Finally, my mother’s driveway comes into view. It is a long, serpentine drive, passing to the left the pond my father dug in 1971, and the park like grounds that are Jim’s pride and joy. Along the drive are a string of light posts that he installed to make safe passage for Sarah when she used to return from her group activities after dark. Unfortunately, she is no longer able to go out much due to her deteriorated health. But the lights continue to illuminate the drive at night. When I returned home last week, the sun was just beginning to go down. I would get to see the lighted drive before long.
As you pass the pond, the road gradually divides. The left fork is the path to the house, which is hidden from view due to the trees there, also planted by my father. Each time I come upon the house and garage, my breath is taken away. I love the house and its setting. The plans my parents used for the house were called ‘The Vermont Sugar House’. It is loaded with architectural findings, stained glass windows, both custom and found, and wonderful antique furniture.
My mother’s house is the most comfortable place I have ever been in. The sitting areas are packed with overstuffed couches and chairs. She never prohibited us from eating or drinking in her living room, and then was criticized for having a messy house. I just spent a week there and have to say that my house never looked so good after having nonstop company. She is so generous with food! No wonder her kids all struggle with weight. Meal time was anytime! The first thing she does when you enter her house is offer you a cup of coffee. We drank so much coffee while I was there!
The second day I was there, Sarah and I went to St. Joseph’s Hospital for her chemotherapy infusion. I love spending time with my sister. She and I are the two oldest girls. We have history. Plus, she lived with me for four years after I had my family. We have many shared memories. We also are prone to laughing hysterically at embarrassments remembered. No one is immune! We sat together and had to stifle laughter while in the solemn place, but the nurses said they were happy we could laugh and encouraged it.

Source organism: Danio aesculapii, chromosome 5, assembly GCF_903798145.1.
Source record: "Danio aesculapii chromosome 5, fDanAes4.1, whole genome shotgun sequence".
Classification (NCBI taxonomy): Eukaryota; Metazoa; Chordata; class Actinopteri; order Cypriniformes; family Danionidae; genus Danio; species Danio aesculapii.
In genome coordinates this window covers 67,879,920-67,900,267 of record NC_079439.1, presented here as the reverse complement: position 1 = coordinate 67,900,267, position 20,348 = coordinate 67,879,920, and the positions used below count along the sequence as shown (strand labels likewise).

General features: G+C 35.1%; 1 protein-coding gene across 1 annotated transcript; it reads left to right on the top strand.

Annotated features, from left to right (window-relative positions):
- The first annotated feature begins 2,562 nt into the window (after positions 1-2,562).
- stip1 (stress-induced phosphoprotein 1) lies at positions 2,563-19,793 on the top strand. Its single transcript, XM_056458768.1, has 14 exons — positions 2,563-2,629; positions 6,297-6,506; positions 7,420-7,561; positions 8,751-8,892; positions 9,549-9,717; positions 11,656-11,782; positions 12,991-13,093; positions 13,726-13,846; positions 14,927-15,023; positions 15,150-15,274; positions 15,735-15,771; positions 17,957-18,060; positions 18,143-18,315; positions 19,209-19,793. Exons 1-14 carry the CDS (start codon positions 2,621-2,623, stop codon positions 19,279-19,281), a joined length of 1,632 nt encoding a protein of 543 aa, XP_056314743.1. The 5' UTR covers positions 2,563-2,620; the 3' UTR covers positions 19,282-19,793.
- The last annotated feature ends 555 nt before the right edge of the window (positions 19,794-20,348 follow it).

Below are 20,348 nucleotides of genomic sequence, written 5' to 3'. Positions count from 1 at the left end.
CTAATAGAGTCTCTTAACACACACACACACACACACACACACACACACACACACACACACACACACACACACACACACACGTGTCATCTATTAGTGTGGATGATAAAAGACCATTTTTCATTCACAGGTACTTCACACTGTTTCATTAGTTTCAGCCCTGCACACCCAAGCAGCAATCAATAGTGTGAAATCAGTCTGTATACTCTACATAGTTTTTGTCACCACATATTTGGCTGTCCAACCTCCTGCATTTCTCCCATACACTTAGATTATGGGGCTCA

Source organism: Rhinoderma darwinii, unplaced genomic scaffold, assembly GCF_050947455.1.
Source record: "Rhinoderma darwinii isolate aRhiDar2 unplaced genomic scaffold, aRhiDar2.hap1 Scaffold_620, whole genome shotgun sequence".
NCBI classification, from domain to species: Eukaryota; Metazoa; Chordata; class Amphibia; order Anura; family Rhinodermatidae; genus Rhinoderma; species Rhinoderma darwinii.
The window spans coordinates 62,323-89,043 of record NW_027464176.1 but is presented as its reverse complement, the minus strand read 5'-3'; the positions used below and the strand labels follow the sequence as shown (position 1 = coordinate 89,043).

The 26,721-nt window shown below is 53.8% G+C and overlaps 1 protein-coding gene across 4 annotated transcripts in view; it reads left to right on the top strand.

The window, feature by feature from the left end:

Sarah is incapable of a negative thought. She cannot gossip or say a bad thing about anyone. I feel driven to spend as much time as I can with her. It is among the few eternal things I am able to do on earth. Being with her is simply uplifting. The small things I can do for my family compared to what Jim and Liz have done don’t add up to much, but they are what being part of a family means to me.
For my birthday, which I was not too thrilled about, Liz got me a book light, which is an absolute necessity in my mother’s dark, barn board paneled house, and a set of rub- on tattoos, which came about because I confided that I was going to start getting tattoos! I put a spider on my left chest and it is still there after daily showers. You remove them with alcohol and baby oil. If I can reach the back of my neck…..
My mom and I split one piece of carrot cake over a three day period. In the past, I could have eaten an entire carrot cake in one day. We also went to two antique markets. I found a mandolin at one of them. Just what we need, another stringed instrument.
On Thursday Jim left New Jersey with the dogs and drove for 14 hours to join me at my mom’s. He was in pretty good shape when he got there! Friday morning, we left for Saugatuck to meet with the house inspector, and so that I could see the house for the first time. I wasn’t nervous about it. After all, I had seen the listing pictures, and Jim and our realtor, Kristi, had only positive things to say about it.
As we approached Grand Rapids, I noticed the terrain changing. It was definitely more rolling, and there is more sand everywhere. There are less deciduous trees and more pines. At about Grand Rapids, we start going south. I was becoming more and more excited. Our house is about five miles south of the village of Saugatuck. I felt like I was on the edge of my seat.